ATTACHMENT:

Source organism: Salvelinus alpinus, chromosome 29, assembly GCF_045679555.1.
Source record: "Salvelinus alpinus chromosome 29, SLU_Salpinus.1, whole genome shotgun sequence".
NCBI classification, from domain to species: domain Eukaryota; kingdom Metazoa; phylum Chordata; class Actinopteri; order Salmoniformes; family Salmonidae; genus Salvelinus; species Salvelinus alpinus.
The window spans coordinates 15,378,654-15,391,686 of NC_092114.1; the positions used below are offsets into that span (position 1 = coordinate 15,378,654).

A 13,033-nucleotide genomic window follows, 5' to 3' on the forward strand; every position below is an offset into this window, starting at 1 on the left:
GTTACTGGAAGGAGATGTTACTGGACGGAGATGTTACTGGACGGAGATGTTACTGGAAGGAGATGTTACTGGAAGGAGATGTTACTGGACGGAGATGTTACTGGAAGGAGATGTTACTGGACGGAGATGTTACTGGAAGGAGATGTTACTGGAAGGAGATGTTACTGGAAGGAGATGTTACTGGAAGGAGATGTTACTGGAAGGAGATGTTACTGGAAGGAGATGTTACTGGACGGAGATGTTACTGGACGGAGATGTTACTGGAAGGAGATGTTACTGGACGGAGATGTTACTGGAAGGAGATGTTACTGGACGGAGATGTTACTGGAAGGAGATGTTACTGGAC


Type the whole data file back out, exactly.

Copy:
Source organism: Salvelinus alpinus, chromosome 29, assembly GCF_045679555.1.
Source record: "Salvelinus alpinus chromosome 29, SLU_Salpinus.1, whole genome shotgun sequence".
NCBI classification, from domain to species: domain Eukaryota; kingdom Metazoa; phylum Chordata; class Actinopteri; order Salmoniformes; family Salmonidae; genus Salvelinus; species Salvelinus alpinus.
The window spans coordinates 15,378,654-15,391,686 of NC_092114.1; the positions used below are offsets into that span (position 1 = coordinate 15,378,654).

A 13,033-nucleotide genomic window follows, 5' to 3' on the forward strand; every position below is an offset into this window, starting at 1 on the left:
GTTACTGGAAGGAGATGTTACTGGACGGAGATGTTACTGGACGGAGATGTTACTGGAAGGAGATGTTACTGGAAGGAGATGTTACTGGACGGAGATGTTACTGGAAGGAGATGTTACTGGACGGAGATGTTACTGGAAGGAGATGTTACTGGAAGGAGATGTTACTGGAAGGAGATGTTACTGGAAGGAGATGTTACTGGAAGGAGATGTTACTGGAAGGAGATGTTACTGGACGGAGATGTTACTGGACGGAGATGTTACTGGAAGGAGATGTTACTGGACGGAGATGTTACTGGAAGGAGATGTTACTGGACGGAGATGTTACTGGAAGGAGATGTTACTGGAC